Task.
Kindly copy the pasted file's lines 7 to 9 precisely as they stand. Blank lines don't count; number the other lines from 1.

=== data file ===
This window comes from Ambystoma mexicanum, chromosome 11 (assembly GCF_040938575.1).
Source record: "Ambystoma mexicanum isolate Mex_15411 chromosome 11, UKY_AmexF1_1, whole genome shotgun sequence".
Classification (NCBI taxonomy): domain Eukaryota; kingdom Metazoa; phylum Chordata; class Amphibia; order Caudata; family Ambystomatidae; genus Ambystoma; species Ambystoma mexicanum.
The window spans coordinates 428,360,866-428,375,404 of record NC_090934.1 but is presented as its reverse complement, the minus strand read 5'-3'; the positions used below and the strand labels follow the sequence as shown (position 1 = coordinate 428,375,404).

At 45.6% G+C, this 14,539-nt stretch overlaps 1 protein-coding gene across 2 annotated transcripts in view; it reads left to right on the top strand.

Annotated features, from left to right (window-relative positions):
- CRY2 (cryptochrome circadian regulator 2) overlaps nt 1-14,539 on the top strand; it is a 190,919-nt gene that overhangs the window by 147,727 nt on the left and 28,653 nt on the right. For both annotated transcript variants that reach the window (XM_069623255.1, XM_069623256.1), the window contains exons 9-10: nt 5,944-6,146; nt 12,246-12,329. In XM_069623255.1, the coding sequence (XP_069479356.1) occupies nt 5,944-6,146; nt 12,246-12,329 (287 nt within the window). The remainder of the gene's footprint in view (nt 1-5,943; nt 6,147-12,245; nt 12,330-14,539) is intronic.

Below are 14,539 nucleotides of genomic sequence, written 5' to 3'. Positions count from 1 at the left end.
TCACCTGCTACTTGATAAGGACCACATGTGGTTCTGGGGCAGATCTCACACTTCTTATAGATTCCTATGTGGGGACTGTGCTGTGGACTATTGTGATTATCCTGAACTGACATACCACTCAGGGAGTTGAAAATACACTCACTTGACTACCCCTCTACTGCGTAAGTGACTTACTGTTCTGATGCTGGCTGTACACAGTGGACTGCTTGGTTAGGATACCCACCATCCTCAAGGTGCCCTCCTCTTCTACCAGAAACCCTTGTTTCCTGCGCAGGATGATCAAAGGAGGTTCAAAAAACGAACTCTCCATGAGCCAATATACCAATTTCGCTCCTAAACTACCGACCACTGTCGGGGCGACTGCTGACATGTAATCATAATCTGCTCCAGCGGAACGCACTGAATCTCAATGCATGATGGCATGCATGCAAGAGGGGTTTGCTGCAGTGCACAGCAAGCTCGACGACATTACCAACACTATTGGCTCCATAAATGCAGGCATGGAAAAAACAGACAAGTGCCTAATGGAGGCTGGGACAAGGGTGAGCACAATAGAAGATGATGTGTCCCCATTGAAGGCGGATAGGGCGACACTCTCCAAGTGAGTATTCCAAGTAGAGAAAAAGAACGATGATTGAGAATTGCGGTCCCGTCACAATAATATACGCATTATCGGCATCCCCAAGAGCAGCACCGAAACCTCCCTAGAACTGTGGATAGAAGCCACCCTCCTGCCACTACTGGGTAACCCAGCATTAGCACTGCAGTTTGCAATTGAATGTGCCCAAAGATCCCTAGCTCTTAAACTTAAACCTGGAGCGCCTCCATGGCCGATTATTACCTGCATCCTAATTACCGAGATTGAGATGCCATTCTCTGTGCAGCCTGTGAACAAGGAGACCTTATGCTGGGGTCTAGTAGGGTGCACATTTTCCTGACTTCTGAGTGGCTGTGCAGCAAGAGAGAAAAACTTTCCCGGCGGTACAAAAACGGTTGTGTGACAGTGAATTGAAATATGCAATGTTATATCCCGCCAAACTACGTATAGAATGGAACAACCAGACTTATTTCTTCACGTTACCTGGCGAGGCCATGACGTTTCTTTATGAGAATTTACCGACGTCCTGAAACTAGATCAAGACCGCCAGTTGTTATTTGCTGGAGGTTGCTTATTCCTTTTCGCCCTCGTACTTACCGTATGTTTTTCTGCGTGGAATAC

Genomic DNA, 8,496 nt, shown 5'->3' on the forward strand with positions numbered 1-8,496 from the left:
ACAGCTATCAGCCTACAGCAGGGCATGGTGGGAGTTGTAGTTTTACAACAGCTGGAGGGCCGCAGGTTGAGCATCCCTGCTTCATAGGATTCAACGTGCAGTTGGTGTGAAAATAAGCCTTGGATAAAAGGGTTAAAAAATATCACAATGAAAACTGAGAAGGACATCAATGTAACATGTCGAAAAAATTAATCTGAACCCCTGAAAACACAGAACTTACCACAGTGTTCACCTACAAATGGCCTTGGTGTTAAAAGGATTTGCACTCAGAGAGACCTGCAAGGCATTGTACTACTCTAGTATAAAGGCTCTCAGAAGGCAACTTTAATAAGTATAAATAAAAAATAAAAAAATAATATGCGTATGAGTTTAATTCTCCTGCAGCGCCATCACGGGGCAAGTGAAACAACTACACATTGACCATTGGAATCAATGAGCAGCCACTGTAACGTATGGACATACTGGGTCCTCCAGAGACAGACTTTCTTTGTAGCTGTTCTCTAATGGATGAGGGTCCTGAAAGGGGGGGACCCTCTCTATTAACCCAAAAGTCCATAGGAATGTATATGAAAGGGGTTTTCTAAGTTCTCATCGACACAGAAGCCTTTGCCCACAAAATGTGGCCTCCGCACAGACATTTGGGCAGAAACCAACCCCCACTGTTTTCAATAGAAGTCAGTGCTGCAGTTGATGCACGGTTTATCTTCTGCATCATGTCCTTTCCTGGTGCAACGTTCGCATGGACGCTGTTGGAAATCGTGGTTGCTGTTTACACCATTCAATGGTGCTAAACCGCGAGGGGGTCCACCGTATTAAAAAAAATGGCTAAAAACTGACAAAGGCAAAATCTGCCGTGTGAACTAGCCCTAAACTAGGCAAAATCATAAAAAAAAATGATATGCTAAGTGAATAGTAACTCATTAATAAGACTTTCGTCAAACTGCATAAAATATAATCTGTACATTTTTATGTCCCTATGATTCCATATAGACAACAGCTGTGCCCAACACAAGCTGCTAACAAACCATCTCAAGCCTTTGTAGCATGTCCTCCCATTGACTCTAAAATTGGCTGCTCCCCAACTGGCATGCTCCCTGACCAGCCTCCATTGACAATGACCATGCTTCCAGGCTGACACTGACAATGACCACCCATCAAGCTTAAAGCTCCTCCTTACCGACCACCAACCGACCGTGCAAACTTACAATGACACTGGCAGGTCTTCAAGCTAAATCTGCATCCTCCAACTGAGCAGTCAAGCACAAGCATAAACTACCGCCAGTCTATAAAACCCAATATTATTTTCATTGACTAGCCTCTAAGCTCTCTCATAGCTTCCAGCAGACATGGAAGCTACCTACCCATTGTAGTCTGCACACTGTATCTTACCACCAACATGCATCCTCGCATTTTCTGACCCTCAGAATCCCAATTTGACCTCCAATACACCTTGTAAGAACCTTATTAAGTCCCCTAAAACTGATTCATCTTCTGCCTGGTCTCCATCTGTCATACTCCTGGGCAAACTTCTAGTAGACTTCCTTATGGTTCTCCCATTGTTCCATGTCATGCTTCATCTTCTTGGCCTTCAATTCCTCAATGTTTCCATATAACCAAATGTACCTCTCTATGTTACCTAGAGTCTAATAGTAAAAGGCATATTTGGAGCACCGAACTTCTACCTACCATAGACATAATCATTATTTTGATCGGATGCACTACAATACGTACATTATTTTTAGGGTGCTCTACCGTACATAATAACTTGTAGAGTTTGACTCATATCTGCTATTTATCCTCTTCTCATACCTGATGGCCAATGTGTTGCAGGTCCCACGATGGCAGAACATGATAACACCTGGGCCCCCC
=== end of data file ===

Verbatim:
- CRY2 (cryptochrome circadian regulator 2) overlaps nt 1-14,539 on the top strand; it is a 190,919-nt gene that overhangs the window by 147,727 nt on the left and 28,653 nt on the right. For both annotated transcript variants that reach the window (XM_069623255.1, XM_069623256.1), the window contains exons 9-10: nt 5,944-6,146; nt 12,246-12,329. In XM_069623255.1, the coding sequence (XP_069479356.1) occupies nt 5,944-6,146; nt 12,246-12,329 (287 nt within the window). The remainder of the gene's footprint in view (nt 1-5,943; nt 6,147-12,245; nt 12,330-14,539) is intronic.

Below are 14,539 nucleotides of genomic sequence, written 5' to 3'. Positions count from 1 at the left end.
TCACCTGCTACTTGATAAGGACCACATGTGGTTCTGGGGCAGATCTCACACTTCTTATAGATTCCTATGTGGGGACTGTGCTGTGGACTATTGTGATTATCCTGAACTGACATACCACTCAGGGAGTTGAAAATACACTCACTTGACTACCCCTCTACTGCGTAAGTGACTTACTGTTCTGATGCTGGCTGTACACAGTGGACTGCTTGGTTAGGATACCCACCATCCTCAAGGTGCCCTCCTCTTCTACCAGAAACCCTTGTTTCCTGCGCAGGATGATCAAAGGAGGTTCAAAAAACGAACTCTCCATGAGCCAATATACCAATTTCGCTCCTAAACTACCGACCACTGTCGGGGCGACTGCTGACATGTAATCATAATCTGCTCCAGCGGAACGCACTGAATCTCAATGCATGATGGCATGCATGCAAGAGGGGTTTGCTGCAGTGCACAGCAAGCTCGACGACATTACCAACACTATTGGCTCCATAAATGCAGGCATGGAAAAAACAGACAAGTGCCTAATGGAGGCTGGGACAAGGGTGAGCACAATAGAAGATGATGTGTCCCCATTGAAGGCGGATAGGGCGACACTCTCCAAGTGAGTATTCCAAGTAGAGAAAAAGAACGATGATTGAGAATTGCGGTCCCGTCACAATAATATACGCATTATCGGCATCCCCAAGAGCAGCACCGAAACCTCCCTAGAACTGTGGATAGAAGCCACCCTCCTGCCACTACTGGGTAACCCAGCATTAGCACTGCAGTTTGCAATTGAATGTGCCCAAAGATCCCTAGCTCTTAAACTTAAACCTGGAGCGCCTCCATGGCCGATTATTACCTGCATCCTAATTACCGAGATTGAGATGCCATTCTCTGTGCAGCCTGTGAACAAGGAGACCTTATGCTGGGGTCTAGTAGGGTGCACATTTTCCTGACTTCTGAGTGGCTGTGCAGCAAGAGAGAAAAACTTTCCCGGCGGTACAAAAACGGTTGTGTGACAGTGAATTGAAATATGCAATGTTATATCCCGCCAAACTACGTATAGAATGGAACAACCAGACTTATTTCTTCACGTTACCTGGCGAGGCCATGACGTTTCTTTATGAGAATTTACCGACGTCCTGAAACTAGATCAAGACCGCCAGTTGTTATTTGCTGGAGGTTGCTTATTCCTTTTCGCCCTCGTACTTACCGTATGTTTTTCTGCGTGGAATAC